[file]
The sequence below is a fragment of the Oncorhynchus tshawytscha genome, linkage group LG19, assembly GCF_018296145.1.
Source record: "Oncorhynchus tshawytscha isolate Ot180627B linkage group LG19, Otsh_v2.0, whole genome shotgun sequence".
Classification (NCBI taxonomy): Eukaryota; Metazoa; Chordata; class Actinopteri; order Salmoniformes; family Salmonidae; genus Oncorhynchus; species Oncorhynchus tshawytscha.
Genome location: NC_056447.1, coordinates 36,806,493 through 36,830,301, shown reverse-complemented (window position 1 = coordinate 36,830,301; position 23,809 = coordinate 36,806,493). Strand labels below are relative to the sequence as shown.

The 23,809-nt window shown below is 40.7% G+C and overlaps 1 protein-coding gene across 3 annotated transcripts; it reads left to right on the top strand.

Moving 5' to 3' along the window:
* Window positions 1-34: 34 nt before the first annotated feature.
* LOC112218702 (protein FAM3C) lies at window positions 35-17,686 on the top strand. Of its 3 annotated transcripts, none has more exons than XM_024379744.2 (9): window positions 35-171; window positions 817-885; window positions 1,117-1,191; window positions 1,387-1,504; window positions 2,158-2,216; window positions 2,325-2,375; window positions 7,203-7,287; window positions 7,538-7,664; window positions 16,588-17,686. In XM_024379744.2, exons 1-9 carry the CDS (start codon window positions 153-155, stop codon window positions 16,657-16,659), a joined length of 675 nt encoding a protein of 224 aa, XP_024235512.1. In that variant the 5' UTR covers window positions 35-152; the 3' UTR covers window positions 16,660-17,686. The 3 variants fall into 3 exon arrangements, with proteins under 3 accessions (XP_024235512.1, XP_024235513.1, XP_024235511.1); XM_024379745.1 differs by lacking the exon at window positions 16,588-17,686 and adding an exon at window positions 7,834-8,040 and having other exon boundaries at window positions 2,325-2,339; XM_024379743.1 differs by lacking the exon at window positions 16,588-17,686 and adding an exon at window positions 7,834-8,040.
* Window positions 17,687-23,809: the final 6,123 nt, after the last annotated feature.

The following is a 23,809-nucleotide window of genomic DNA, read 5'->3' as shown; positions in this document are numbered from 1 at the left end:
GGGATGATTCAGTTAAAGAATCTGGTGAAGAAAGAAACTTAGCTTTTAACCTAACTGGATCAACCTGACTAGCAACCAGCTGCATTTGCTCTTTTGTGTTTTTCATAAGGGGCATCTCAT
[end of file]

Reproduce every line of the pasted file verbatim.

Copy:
The sequence below is a fragment of the Oncorhynchus tshawytscha genome, linkage group LG19, assembly GCF_018296145.1.
Source record: "Oncorhynchus tshawytscha isolate Ot180627B linkage group LG19, Otsh_v2.0, whole genome shotgun sequence".
Classification (NCBI taxonomy): Eukaryota; Metazoa; Chordata; class Actinopteri; order Salmoniformes; family Salmonidae; genus Oncorhynchus; species Oncorhynchus tshawytscha.
Genome location: NC_056447.1, coordinates 36,806,493 through 36,830,301, shown reverse-complemented (window position 1 = coordinate 36,830,301; position 23,809 = coordinate 36,806,493). Strand labels below are relative to the sequence as shown.

The 23,809-nt window shown below is 40.7% G+C and overlaps 1 protein-coding gene across 3 annotated transcripts; it reads left to right on the top strand.

Moving 5' to 3' along the window:
* Window positions 1-34: 34 nt before the first annotated feature.
* LOC112218702 (protein FAM3C) lies at window positions 35-17,686 on the top strand. Of its 3 annotated transcripts, none has more exons than XM_024379744.2 (9): window positions 35-171; window positions 817-885; window positions 1,117-1,191; window positions 1,387-1,504; window positions 2,158-2,216; window positions 2,325-2,375; window positions 7,203-7,287; window positions 7,538-7,664; window positions 16,588-17,686. In XM_024379744.2, exons 1-9 carry the CDS (start codon window positions 153-155, stop codon window positions 16,657-16,659), a joined length of 675 nt encoding a protein of 224 aa, XP_024235512.1. In that variant the 5' UTR covers window positions 35-152; the 3' UTR covers window positions 16,660-17,686. The 3 variants fall into 3 exon arrangements, with proteins under 3 accessions (XP_024235512.1, XP_024235513.1, XP_024235511.1); XM_024379745.1 differs by lacking the exon at window positions 16,588-17,686 and adding an exon at window positions 7,834-8,040 and having other exon boundaries at window positions 2,325-2,339; XM_024379743.1 differs by lacking the exon at window positions 16,588-17,686 and adding an exon at window positions 7,834-8,040.
* Window positions 17,687-23,809: the final 6,123 nt, after the last annotated feature.

The following is a 23,809-nucleotide window of genomic DNA, read 5'->3' as shown; positions in this document are numbered from 1 at the left end:
GGGATGATTCAGTTAAAGAATCTGGTGAAGAAAGAAACTTAGCTTTTAACCTAACTGGATCAACCTGACTAGCAACCAGCTGCATTTGCTCTTTTGTGTTTTTCATAAGGGGCATCTCAT